A controversial plan to realign Sutherland Avenue is still the best option to improve transportation in the Capri-Landmark area, say a City of Kelowna staff report headed to council today.
The effort needed to retrofit a transportation network and add new public spaces in an already built-up urban area are considerable and the corresponding impacts can be challenging, but staff say these changes are vital to support the long-term growth of the urban centre .
More than 8,000 people are expected to move into the area, already a major employment hub with the Landmark business centre, by 2040. To support the growth, planners recommend a wide range of transportation, park and utility upgrades costing more than $90 million.
“The realignment of Sutherland Avenue brings both transit service and an active transportation corridor to the heart of the Landmark district and improves the safety and desirability of transit, cycling and walking,” the report reads.
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While the proposed redevelopment of the Capri Centre had council’s endorsement, the extension of the plan to include a renewed urban centre that would complement the expanding Landmark Towers development was met with resistance.
That resistance was led by three commercial building landlords—Sapphire Construction, Tom McNamara and Lambert & Paul Construction—who took up issue with their existing commercial properties within the urban zone—housing more than 50 businesses and some 500 employees—being appropriated under the proposal.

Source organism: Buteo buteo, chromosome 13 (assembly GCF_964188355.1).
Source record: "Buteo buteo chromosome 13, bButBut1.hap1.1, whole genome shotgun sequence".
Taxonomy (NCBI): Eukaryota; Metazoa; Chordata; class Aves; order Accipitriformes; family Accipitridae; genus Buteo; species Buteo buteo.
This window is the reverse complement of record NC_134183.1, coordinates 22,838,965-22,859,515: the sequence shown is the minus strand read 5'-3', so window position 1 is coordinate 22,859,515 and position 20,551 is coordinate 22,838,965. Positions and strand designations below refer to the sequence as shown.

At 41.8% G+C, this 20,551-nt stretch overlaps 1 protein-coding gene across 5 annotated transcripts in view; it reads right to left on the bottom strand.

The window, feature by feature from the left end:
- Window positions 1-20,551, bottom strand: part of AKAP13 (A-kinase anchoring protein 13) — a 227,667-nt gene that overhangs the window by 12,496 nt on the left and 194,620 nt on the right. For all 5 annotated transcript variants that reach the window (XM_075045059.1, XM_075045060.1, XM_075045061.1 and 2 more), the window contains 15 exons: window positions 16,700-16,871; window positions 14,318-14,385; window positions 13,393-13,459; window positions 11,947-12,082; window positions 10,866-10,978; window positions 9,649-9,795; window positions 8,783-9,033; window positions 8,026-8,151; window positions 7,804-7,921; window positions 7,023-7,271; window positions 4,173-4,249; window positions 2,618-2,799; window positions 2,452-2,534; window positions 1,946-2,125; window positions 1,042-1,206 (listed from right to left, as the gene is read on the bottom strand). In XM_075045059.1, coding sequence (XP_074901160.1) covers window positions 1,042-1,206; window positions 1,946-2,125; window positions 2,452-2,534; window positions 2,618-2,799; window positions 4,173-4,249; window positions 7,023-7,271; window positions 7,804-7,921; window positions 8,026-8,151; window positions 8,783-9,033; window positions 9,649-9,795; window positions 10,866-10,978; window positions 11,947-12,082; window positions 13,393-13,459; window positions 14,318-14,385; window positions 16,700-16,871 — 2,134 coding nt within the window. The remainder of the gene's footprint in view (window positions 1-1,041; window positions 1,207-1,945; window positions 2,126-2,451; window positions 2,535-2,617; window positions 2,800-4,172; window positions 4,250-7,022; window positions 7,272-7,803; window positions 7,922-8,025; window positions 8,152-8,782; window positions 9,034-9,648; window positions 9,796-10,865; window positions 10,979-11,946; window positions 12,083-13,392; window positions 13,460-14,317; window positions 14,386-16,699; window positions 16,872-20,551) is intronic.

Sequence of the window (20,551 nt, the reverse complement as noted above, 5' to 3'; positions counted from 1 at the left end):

The main culprits were the proposed expansion of Sutherland Avenue and the reconfigeration of parkland zoning.
The three took their case directly to city hall, and ultimately council voted to defer the proposal, setting aside a process that Kelowna Mayor Colin Basran had championed as an example of model future planning for anticipated city growth while acknowledging the negative impacts on some long-time commercial property owners.
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Coun. Luke Stack said ultimately he felt the Sutherland Avenue extension was not well thought out and doubted it would ever be built, the road extension also being an issue of concern voiced by many of his fellow councillors.
Coun. Gail Given was the lone councillor to defend Basran’s vision, calling the Landmark urban zone proposal as filling “a hole in the middle of our community plan that has huge potential to be a phenomenal live-work-play neighbourhood.”
Last fall, council deferred adoption of the long-range Capri-Landmark plan, asking staff to consider alternatives to the Sutherland Avenue realignment.
After having reviewed other options, such as realigning Dickson Avenue instead and upgrading and extending Ritchie Avenue, staff remain convinced the best transportation plan is to realign Sutherland.
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